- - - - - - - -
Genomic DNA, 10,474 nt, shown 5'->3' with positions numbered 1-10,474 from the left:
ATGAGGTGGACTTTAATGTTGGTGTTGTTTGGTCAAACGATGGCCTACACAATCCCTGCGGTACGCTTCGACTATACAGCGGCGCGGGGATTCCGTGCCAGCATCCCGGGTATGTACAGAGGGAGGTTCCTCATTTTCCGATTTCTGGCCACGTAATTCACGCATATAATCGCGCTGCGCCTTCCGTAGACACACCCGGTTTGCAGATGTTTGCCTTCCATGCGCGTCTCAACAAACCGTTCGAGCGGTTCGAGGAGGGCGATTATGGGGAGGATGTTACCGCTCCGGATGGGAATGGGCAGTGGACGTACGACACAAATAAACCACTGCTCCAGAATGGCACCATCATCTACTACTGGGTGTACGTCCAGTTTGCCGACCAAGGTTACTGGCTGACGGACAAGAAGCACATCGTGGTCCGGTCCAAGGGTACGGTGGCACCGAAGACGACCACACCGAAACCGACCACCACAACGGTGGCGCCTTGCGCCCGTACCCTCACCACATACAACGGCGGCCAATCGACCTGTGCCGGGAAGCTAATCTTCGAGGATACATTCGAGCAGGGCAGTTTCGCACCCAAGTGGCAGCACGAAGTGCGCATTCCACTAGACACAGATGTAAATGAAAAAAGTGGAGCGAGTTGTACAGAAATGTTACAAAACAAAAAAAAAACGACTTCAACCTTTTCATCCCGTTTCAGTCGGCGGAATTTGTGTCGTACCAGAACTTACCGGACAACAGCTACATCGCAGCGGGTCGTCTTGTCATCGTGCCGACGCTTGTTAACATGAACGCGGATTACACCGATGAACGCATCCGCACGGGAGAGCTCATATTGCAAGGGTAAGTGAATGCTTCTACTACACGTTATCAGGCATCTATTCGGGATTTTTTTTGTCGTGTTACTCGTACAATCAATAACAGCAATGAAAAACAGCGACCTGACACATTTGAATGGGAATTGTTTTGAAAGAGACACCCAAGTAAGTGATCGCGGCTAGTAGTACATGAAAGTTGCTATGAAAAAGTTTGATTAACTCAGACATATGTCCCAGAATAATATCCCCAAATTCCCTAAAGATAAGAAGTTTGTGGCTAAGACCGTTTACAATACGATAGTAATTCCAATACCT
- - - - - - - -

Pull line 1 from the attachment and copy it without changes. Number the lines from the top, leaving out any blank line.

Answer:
Genomic DNA, 10,474 nt, shown 5'->3' with positions numbered 1-10,474 from the left: